You could revisit a first-year essay in second, and third-year and as a postgrad, for example, and right very different versions of that essay which would hopefully show the widening and deepening of your knowledge and learning, and also the growth in yourself as a writer. The revision and rethinking/writing facilitates your growth as a writer and also the deepening of your knowledge and understanding as you work on clearer and more credible ways to articulate what you know and what it means in the context of the argument you are making. When we write and think about what we know we are forced to think about what it means, and why others need to read about it. We are forced to be articulate in ways that challenge what we think about our own writing and the topics we are writing about, so revising our work also makes us better scholars. Or, it can at least with the right help along the way.

Growth comes when you fully participate in rethinking and re-imagining.


So writing is your role model, your mentor, and always the entity that listens to your joys and to your sorrows, that helps you take everything in and encourages you to live more of yourself. And writing is there waiting when you have needed a break. No questions asked.


Try this to cement your friendship with writing:

Think about a time in your childhood when you made a new friend? Write a short piece about that time naming the friend Writing

Think about making a friend in college or at your first job or early in a marriage? Write a second part in which that friend is called Writing.

Think of a time more recently when you made a new friend and perhaps built an especially unexpected friendship? Write a third piece calling that friend Writing.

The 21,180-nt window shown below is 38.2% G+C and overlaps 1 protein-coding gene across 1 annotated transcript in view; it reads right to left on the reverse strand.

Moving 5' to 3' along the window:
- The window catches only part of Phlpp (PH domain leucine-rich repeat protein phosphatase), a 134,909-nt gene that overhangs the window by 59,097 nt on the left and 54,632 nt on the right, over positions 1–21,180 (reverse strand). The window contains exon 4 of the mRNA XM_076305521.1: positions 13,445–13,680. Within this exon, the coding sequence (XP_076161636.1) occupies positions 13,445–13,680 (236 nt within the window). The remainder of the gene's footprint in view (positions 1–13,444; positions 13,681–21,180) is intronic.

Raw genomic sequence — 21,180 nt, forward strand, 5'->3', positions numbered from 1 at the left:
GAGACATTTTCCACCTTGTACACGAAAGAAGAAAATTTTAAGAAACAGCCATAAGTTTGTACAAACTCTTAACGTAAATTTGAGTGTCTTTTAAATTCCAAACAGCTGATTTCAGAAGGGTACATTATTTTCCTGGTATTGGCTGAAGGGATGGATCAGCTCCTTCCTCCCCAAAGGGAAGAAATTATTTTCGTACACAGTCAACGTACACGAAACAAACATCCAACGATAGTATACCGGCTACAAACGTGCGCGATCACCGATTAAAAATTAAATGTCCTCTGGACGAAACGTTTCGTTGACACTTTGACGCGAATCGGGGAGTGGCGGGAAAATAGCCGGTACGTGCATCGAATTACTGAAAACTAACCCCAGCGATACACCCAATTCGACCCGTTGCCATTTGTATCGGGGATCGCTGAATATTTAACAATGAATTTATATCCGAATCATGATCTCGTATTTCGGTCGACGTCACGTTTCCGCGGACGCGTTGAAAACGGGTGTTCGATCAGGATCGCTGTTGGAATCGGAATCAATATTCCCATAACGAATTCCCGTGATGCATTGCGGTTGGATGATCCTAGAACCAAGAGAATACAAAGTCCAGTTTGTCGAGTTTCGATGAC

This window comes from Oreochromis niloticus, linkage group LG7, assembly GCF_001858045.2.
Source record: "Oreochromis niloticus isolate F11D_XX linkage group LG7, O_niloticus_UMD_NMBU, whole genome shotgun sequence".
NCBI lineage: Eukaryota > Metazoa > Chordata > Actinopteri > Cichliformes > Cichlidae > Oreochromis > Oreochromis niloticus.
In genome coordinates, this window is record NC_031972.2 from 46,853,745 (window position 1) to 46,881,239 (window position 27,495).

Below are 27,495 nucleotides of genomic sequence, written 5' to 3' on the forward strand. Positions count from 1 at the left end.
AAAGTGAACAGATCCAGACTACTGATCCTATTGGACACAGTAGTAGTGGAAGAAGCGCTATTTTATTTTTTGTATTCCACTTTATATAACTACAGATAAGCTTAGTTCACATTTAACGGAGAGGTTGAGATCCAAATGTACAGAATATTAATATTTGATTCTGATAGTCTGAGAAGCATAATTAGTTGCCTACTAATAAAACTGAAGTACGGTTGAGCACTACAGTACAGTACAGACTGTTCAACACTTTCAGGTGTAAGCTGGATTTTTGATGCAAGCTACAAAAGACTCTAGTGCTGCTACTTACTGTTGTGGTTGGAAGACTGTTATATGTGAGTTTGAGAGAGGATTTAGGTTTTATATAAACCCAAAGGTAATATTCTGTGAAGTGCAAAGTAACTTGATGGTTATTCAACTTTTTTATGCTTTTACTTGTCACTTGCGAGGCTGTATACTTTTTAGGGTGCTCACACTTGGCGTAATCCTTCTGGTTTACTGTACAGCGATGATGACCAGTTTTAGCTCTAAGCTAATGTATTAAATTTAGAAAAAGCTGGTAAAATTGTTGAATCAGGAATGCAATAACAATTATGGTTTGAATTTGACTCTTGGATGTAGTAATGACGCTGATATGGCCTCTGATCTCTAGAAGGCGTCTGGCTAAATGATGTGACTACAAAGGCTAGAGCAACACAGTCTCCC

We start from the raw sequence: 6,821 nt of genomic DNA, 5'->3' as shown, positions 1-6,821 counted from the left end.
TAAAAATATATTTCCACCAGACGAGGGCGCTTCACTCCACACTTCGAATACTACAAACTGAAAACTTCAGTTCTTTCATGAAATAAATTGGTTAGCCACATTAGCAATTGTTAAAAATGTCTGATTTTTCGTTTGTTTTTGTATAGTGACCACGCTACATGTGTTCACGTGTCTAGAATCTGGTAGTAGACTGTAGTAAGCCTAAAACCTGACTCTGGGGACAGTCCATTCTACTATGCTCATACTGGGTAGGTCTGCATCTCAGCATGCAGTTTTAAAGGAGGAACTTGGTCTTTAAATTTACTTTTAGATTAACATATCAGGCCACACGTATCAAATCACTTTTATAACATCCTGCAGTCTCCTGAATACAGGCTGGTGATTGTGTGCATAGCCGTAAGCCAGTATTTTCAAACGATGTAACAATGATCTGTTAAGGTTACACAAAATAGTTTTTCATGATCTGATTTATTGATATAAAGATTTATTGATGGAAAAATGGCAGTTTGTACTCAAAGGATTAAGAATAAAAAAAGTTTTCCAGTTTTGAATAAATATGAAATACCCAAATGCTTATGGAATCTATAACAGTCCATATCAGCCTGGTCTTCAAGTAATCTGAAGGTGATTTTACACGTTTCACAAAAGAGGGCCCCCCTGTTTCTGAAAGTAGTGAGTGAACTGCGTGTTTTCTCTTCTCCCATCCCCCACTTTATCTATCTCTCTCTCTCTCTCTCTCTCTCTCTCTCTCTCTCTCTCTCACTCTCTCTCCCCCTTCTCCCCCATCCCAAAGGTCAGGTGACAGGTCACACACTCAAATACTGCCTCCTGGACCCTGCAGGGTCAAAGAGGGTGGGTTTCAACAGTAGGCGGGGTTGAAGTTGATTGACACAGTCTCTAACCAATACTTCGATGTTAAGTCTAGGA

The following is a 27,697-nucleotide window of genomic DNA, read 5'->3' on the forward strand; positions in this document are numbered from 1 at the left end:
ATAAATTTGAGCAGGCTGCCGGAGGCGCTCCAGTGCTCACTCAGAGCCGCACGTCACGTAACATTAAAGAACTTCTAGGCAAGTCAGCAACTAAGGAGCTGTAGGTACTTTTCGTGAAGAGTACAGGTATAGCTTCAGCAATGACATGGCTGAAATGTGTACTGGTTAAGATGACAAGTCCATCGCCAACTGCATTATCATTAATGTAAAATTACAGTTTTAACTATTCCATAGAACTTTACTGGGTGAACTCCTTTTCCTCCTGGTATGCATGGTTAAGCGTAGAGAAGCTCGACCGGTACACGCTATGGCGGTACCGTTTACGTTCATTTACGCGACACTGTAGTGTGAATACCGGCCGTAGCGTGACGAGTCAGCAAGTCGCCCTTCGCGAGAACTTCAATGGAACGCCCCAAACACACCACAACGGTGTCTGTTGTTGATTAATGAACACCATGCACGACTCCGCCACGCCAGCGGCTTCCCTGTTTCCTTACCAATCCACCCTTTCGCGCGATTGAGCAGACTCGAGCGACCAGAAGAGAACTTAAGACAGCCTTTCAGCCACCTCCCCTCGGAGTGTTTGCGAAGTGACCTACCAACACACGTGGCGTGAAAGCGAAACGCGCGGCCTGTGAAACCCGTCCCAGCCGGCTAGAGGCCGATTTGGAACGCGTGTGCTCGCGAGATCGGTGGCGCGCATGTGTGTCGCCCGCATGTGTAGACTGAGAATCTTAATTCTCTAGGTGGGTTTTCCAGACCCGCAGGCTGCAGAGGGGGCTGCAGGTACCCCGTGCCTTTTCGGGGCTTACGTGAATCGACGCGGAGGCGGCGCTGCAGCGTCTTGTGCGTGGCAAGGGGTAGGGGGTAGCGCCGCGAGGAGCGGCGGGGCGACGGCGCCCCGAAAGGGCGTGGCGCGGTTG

Put the pieces together as one under a title you think unifies the making and deepening of your friendship with Writing.

You’ll see you have the good fortune of having made writing a best friend forever. This side-by-side friendship facilitates accepting yourself as a writer and with acceptance comes new energy for the craft that compels those of us who write.


This tune helps me celebrate the importance of my friendship with writing:

Through all kinds of weather
What if the sky should fall
Just as long as we’re together
It doesn’t matter at all

When they’ve all had their quarrels and parted
We’ll be the same as we started
Just travelin’ along, singin’ our song
Side by side

 Hum along with me?


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Your Writing Is Your Worthy Friend — 3 Comments

  1. I love Anne Lamott’s saying, “If your child cries in the night, you don’t go to check on it out of obligation, you go out of love, so that is the way you need to go to your writing desk each day.”
    I’m not sure I have this exactly word for word, but I have it written down this way next to my computer where I write each morning.

    Thanks again for reminding us how important our connection with writing is.

    Suzy Beal